Background: What started as a right-wing conspiracy theory has now taken hold of mainstream conservative media–the ludicrous idea that Common Core State Standards are an attempt by the federal government (some even claim the United Nations) to take authority away from states and local school districts, in order to create a nationalized curriculum.
The backlash to almost every education reform in America at least includes, if it’s not completely centered upon, a single question: “If teachers hate it, how can it be a good thing?” The rationale is that teachers are in the classroom every day, therefore they have expertise on all things education.
That line has been used in every major education debate across the country. In Florida, the contentious issues are teacher evaluations and standardized testing. In other states, the arguments may be around A-F school grading, teacher tenure, and third grade retention.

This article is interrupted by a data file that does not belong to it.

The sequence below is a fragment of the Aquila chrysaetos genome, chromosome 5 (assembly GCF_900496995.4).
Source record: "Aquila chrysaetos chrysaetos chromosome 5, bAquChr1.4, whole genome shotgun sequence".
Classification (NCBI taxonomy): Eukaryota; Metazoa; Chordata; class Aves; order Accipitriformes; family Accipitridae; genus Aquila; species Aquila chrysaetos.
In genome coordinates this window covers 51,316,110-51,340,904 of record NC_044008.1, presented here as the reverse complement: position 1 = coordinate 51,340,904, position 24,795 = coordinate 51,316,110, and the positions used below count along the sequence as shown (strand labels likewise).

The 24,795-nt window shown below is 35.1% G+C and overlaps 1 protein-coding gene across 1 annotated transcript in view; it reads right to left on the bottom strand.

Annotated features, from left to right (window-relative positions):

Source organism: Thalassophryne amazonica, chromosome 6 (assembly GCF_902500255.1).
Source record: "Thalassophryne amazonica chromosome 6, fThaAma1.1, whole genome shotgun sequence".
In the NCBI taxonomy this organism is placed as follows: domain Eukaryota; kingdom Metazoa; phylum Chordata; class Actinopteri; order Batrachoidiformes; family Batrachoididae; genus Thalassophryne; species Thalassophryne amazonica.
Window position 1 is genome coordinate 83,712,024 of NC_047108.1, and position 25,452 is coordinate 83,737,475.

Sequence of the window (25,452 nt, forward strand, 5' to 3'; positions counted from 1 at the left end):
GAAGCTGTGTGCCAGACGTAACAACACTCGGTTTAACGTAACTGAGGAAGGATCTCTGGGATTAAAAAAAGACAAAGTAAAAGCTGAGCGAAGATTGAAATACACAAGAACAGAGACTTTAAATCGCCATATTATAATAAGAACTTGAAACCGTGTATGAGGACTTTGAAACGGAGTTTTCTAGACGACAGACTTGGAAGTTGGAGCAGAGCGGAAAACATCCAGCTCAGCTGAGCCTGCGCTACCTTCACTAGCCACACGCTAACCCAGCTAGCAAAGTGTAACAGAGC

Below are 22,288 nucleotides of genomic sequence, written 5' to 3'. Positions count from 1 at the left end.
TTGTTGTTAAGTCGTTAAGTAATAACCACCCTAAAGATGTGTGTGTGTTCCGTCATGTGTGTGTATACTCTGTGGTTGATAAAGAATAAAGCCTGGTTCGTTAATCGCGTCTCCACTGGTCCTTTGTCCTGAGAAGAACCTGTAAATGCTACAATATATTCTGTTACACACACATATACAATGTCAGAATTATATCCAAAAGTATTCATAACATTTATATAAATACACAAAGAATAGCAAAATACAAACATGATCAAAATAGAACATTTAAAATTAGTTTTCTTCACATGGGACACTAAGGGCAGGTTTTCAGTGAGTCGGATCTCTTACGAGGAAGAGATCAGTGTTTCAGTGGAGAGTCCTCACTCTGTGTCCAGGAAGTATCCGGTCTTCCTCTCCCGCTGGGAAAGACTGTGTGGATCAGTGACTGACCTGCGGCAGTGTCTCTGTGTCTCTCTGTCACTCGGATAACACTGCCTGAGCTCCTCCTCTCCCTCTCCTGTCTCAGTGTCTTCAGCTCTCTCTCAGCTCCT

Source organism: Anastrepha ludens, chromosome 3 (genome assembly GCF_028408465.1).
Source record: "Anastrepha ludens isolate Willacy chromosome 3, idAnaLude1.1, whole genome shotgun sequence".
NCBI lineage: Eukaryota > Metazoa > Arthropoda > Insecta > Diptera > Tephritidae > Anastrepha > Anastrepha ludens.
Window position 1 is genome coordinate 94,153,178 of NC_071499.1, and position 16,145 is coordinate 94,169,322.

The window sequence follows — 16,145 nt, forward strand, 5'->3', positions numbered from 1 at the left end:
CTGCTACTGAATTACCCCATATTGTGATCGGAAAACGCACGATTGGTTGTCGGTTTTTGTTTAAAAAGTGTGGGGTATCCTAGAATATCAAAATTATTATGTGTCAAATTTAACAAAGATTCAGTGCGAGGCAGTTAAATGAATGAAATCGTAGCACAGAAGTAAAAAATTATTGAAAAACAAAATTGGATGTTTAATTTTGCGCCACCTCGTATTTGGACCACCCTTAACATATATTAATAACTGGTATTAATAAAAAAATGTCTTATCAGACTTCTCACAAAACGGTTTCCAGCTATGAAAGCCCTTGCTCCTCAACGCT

Does anyone else find it interesting, perhaps ironic, then that the mounting pressure on Common Core is NOT from teachers? That, actually, educators like Common Core?
The headlines from some conservative sources and other anti-Common Core advocacy groups use words like “federal-takeover” and “indoctrination,” while headlines from education blogs use the terms “embrace” and “welcome.”
And teacher support for Common Core makes perfect sense in light of the fact that standards are one reform area in which teachers truly are the experts. As a middle school language arts teacher, I can tell you I never had the experience of implementing a statewide accountability system, developing a value-added model, or changing the way districts negotiate union contracts; nor did I spend a decade researching the impact of such reforms. But I can tell you what I had daily experience in–teaching students according to standards.
By the anti-reformers logic, maybe we should be asking the opposite question in this case; if teachers want it, how can it be a bad thing?